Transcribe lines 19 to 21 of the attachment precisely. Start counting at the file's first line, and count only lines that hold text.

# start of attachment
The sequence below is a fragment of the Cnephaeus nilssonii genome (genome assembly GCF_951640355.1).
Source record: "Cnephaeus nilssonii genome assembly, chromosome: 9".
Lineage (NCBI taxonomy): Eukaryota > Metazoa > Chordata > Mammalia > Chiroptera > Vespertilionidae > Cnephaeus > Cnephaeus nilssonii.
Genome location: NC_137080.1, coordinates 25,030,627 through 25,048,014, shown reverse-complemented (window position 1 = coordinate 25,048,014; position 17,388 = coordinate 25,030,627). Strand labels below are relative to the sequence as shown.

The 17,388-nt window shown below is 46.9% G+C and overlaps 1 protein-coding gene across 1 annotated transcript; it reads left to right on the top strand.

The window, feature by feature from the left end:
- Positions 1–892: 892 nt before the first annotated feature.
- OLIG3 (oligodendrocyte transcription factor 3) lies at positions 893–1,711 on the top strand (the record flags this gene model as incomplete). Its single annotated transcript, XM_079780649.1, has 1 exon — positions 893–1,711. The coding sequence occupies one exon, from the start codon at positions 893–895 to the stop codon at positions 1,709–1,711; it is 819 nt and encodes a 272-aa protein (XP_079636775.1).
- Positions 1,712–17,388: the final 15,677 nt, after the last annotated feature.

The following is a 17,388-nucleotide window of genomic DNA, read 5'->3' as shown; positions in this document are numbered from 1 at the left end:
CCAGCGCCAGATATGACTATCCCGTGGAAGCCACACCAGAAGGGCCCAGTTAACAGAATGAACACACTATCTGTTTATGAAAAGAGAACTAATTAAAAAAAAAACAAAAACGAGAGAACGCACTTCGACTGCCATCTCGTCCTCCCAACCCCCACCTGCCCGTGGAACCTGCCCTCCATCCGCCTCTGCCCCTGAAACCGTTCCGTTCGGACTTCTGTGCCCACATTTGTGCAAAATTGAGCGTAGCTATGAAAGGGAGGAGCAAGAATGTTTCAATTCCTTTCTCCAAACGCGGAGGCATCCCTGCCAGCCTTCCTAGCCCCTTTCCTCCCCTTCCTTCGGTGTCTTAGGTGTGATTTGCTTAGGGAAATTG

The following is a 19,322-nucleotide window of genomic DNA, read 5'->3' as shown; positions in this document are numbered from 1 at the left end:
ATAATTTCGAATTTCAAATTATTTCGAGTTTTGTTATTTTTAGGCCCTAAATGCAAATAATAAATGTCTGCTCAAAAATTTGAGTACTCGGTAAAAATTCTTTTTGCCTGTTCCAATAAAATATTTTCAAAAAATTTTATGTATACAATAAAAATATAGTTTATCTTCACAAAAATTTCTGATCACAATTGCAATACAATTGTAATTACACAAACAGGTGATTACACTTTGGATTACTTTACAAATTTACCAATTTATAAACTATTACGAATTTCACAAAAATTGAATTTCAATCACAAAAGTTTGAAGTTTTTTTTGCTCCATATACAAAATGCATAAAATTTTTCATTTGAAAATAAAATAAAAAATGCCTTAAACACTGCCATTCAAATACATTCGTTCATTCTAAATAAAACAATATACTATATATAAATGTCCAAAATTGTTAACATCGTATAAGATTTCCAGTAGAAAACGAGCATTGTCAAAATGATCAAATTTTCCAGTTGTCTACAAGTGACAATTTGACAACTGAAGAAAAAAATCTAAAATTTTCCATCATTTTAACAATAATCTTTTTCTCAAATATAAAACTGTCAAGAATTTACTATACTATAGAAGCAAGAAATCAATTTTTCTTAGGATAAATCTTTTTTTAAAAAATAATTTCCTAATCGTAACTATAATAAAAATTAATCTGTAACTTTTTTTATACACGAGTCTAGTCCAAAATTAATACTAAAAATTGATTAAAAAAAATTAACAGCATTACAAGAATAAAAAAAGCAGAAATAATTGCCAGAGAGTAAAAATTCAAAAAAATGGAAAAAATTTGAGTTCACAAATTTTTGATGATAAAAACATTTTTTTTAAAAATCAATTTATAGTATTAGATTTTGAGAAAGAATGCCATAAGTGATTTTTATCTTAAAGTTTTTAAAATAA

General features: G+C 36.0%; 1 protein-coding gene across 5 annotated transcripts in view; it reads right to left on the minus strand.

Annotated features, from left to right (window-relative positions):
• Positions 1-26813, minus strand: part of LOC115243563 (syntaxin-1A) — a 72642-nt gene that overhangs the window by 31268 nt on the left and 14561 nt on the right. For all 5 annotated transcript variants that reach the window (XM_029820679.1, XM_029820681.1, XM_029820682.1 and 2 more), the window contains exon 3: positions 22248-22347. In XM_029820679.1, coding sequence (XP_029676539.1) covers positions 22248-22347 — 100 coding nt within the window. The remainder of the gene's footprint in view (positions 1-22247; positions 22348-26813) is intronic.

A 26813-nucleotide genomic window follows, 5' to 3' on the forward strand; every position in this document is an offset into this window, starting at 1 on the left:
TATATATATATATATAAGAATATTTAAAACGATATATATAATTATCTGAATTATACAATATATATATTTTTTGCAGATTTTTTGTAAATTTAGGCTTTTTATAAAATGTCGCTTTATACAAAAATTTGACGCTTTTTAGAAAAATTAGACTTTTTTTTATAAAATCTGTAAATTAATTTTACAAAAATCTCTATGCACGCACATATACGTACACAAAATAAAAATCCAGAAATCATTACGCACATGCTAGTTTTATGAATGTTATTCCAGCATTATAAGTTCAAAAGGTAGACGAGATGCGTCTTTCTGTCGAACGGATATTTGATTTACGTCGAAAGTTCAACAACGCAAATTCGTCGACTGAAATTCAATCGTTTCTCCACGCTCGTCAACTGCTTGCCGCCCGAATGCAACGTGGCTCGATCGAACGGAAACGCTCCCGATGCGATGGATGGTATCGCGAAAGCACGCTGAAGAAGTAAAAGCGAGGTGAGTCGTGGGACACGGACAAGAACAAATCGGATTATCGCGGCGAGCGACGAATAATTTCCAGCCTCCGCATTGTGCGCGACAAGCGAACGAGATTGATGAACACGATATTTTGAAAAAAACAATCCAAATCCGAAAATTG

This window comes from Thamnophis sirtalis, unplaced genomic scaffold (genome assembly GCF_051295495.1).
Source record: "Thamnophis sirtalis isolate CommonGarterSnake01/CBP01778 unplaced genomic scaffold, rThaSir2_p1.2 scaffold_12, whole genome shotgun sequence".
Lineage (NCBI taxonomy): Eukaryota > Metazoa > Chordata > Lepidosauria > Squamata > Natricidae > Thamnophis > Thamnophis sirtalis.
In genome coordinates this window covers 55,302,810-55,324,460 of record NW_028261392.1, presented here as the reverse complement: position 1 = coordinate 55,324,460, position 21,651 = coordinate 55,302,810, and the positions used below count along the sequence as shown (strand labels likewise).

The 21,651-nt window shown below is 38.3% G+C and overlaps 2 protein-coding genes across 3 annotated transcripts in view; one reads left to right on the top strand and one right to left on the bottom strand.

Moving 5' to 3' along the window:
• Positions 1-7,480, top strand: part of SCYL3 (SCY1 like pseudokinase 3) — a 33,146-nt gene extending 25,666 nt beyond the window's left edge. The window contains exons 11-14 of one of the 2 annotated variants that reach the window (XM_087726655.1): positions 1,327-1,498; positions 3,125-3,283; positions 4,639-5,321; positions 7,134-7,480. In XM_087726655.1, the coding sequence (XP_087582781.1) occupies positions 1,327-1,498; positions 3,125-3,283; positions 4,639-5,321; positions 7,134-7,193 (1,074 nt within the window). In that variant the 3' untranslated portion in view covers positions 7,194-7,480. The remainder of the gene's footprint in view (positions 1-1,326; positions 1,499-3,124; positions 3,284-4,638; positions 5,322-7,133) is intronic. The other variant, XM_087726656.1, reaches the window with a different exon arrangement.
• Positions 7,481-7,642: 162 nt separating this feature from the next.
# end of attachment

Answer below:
This window comes from Thamnophis sirtalis, unplaced genomic scaffold (genome assembly GCF_051295495.1).
Source record: "Thamnophis sirtalis isolate CommonGarterSnake01/CBP01778 unplaced genomic scaffold, rThaSir2_p1.2 scaffold_12, whole genome shotgun sequence".
Lineage (NCBI taxonomy): Eukaryota > Metazoa > Chordata > Lepidosauria > Squamata > Natricidae > Thamnophis > Thamnophis sirtalis.